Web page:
As a result, only minerals contained in bedded deposits will qualify as minerals from an industrial mineral mine unless the taxpayer has failed to obtain certification from the Minister of Energy, Mines and Resources in respect of a non-bedded deposit. Gravel, clay, stone, limestone, sand and feldspar usually occur in bedded deposits. On the other hand, asbestos, barite, flourspar, graphite, mica, nepheline syenite and talc usually occur in non-bedded deposits.

4. Although peat is not a mineral, for purposes of Part XI of the Regulations and Schedules II and V to the Regulations an industrial mineral mine includes a peat bog or deposit of peat, a mineral includes peat, and mining includes the harvesting of peat, by virtue of Regulation 1104(3).

5. Where the taxpayer has not been granted an allowance for a previous taxation year, the rate of the allowance in accordance with Schedule V to the Regulations is determined by dividing the capital cost of the mine or right to the taxpayer minus the residual value thereof, if any, by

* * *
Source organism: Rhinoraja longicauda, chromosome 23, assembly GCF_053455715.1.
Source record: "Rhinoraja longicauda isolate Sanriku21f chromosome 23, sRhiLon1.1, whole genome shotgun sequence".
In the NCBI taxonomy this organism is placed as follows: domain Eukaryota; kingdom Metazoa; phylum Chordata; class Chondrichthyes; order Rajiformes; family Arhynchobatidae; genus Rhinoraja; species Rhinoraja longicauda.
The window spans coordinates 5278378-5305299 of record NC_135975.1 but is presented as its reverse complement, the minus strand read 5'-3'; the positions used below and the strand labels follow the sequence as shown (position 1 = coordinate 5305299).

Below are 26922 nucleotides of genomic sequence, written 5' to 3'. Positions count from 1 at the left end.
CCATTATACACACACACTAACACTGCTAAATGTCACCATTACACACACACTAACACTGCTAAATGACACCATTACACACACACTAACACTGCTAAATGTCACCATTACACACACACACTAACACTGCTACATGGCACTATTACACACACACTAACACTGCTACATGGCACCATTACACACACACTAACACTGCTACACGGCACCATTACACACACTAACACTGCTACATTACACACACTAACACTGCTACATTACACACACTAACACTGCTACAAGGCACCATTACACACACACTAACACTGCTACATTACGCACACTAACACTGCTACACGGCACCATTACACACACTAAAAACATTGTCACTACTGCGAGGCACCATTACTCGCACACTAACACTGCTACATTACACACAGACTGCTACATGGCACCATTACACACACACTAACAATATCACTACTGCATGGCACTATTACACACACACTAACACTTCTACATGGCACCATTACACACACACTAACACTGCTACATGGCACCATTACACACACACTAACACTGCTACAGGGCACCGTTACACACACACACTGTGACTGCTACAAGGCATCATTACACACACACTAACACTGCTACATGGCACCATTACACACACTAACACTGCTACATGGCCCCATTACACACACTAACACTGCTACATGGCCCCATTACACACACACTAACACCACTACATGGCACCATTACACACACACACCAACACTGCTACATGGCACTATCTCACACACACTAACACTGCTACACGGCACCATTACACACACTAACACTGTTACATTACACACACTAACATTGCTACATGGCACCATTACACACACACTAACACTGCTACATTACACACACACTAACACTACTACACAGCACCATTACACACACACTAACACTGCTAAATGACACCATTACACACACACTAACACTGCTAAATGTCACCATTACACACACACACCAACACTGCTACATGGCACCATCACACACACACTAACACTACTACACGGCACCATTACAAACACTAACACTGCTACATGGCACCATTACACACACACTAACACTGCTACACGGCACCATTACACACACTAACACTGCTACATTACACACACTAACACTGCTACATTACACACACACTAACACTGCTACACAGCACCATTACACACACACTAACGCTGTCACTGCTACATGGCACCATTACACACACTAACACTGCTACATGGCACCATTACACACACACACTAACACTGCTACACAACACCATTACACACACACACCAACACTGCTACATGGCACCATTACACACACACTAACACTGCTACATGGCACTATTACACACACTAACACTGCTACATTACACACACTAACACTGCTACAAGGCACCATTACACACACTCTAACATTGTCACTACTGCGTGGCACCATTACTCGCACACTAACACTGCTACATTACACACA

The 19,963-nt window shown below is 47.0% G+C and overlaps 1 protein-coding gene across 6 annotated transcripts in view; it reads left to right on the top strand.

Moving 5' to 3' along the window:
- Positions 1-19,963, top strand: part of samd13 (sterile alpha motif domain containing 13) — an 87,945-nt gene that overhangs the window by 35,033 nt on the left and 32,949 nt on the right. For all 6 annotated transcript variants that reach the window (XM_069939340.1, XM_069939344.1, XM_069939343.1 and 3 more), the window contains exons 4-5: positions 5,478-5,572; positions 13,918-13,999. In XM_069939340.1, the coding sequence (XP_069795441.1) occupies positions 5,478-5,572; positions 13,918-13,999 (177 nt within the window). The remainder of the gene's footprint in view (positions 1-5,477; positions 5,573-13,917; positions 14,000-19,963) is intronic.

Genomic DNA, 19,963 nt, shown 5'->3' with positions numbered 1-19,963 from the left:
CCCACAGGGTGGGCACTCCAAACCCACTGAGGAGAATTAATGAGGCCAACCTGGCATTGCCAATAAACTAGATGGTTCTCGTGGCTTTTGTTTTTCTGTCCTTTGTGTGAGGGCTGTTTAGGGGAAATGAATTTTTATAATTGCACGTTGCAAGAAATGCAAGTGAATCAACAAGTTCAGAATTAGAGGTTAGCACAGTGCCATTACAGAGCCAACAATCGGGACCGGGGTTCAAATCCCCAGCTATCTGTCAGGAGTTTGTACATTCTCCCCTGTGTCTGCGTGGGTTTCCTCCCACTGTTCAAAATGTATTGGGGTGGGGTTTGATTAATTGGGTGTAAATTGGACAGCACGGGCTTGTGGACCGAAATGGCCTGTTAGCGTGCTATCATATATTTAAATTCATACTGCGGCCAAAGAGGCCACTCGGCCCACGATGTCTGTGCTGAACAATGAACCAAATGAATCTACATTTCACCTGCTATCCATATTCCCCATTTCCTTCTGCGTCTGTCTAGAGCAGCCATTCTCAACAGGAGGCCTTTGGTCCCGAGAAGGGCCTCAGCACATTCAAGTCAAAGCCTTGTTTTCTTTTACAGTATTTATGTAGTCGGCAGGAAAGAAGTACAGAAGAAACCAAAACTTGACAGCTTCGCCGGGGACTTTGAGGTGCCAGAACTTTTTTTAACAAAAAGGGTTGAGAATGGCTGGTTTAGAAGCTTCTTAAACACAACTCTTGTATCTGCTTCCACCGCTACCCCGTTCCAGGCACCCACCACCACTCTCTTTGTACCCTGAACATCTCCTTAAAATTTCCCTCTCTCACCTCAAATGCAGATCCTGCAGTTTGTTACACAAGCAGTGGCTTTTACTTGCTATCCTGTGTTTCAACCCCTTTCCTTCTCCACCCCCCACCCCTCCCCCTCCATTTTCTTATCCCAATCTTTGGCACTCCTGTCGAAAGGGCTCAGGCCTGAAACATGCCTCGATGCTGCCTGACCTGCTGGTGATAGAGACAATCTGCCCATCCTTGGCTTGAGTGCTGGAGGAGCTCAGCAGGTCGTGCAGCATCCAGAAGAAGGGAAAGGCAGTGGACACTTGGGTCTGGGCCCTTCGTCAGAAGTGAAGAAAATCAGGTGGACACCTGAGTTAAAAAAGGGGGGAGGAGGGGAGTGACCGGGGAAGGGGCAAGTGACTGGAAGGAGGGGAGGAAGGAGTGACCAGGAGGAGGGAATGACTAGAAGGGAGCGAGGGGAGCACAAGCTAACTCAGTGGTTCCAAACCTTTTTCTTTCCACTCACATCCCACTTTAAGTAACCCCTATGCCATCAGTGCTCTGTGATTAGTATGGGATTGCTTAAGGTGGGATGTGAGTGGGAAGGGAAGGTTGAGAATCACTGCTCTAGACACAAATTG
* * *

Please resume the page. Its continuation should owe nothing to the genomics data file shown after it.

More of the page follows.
(a) in any case where the taxpayer acquired a right to remove only a specified number of units, the specified number of units that he acquired a right to remove, and

(b) in any other case, the number of units of commercially mineable material estimated as being in the mine when the mine or right was acquired.

Residual value refers to the estimated value of the property if all commercially mineable material were removed. Once established, the above rate continues to apply from year to year unless a recalculation is required to be made in circumstances set out in 6 below.

6. The rate established in accordance with 5 above is required to be recalculated in any year that it is determined that

(a) the capital cost of the mine or right is in fact substantially different from the previous capital cost amount used, or

(b) the number of units of commercially mineable material contained in the mine was, at the commencement of the year in which the last recalculation of the rate occurred or at the date of acquisition of the mine or right where no recalculation has occurred, different from the number of units used in the last recalculation or the initial calculation where no recalculation has yet occurred.